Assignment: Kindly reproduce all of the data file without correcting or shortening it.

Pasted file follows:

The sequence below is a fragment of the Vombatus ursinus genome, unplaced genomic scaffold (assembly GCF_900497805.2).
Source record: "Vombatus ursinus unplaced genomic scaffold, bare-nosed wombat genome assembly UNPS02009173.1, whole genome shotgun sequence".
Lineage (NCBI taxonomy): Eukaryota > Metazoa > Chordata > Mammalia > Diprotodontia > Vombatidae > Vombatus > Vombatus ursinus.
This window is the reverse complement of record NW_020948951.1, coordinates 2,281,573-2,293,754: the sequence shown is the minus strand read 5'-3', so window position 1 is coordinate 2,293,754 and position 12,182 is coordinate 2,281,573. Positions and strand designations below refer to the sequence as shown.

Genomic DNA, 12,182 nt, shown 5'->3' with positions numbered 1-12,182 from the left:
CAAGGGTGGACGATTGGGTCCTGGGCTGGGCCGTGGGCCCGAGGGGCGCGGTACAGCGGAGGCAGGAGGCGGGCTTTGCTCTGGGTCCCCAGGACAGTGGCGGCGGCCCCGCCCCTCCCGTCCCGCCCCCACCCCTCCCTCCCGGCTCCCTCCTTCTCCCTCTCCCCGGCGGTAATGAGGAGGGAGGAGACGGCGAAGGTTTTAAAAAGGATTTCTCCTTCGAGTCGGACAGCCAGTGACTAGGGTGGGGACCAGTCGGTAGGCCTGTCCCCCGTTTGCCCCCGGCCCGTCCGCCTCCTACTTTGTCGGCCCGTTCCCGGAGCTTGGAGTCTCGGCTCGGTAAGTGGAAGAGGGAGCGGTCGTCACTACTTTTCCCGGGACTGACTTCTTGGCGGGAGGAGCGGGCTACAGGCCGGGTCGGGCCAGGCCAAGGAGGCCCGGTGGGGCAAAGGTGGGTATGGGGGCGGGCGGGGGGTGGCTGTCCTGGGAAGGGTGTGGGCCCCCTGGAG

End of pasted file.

The sequence below is a fragment of the Vombatus ursinus genome, unplaced genomic scaffold (assembly GCF_900497805.2).
Source record: "Vombatus ursinus unplaced genomic scaffold, bare-nosed wombat genome assembly UNPS02009173.1, whole genome shotgun sequence".
Lineage (NCBI taxonomy): Eukaryota > Metazoa > Chordata > Mammalia > Diprotodontia > Vombatidae > Vombatus > Vombatus ursinus.
This window is the reverse complement of record NW_020948951.1, coordinates 2,281,573-2,293,754: the sequence shown is the minus strand read 5'-3', so window position 1 is coordinate 2,293,754 and position 12,182 is coordinate 2,281,573. Positions and strand designations below refer to the sequence as shown.

Genomic DNA, 12,182 nt, shown 5'->3' with positions numbered 1-12,182 from the left:
CAAGGGTGGACGATTGGGTCCTGGGCTGGGCCGTGGGCCCGAGGGGCGCGGTACAGCGGAGGCAGGAGGCGGGCTTTGCTCTGGGTCCCCAGGACAGTGGCGGCGGCCCCGCCCCTCCCGTCCCGCCCCCACCCCTCCCTCCCGGCTCCCTCCTTCTCCCTCTCCCCGGCGGTAATGAGGAGGGAGGAGACGGCGAAGGTTTTAAAAAGGATTTCTCCTTCGAGTCGGACAGCCAGTGACTAGGGTGGGGACCAGTCGGTAGGCCTGTCCCCCGTTTGCCCCCGGCCCGTCCGCCTCCTACTTTGTCGGCCCGTTCCCGGAGCTTGGAGTCTCGGCTCGGTAAGTGGAAGAGGGAGCGGTCGTCACTACTTTTCCCGGGACTGACTTCTTGGCGGGAGGAGCGGGCTACAGGCCGGGTCGGGCCAGGCCAAGGAGGCCCGGTGGGGCAAAGGTGGGTATGGGGGCGGGCGGGGGGTGGCTGTCCTGGGAAGGGTGTGGGCCCCCTGGAG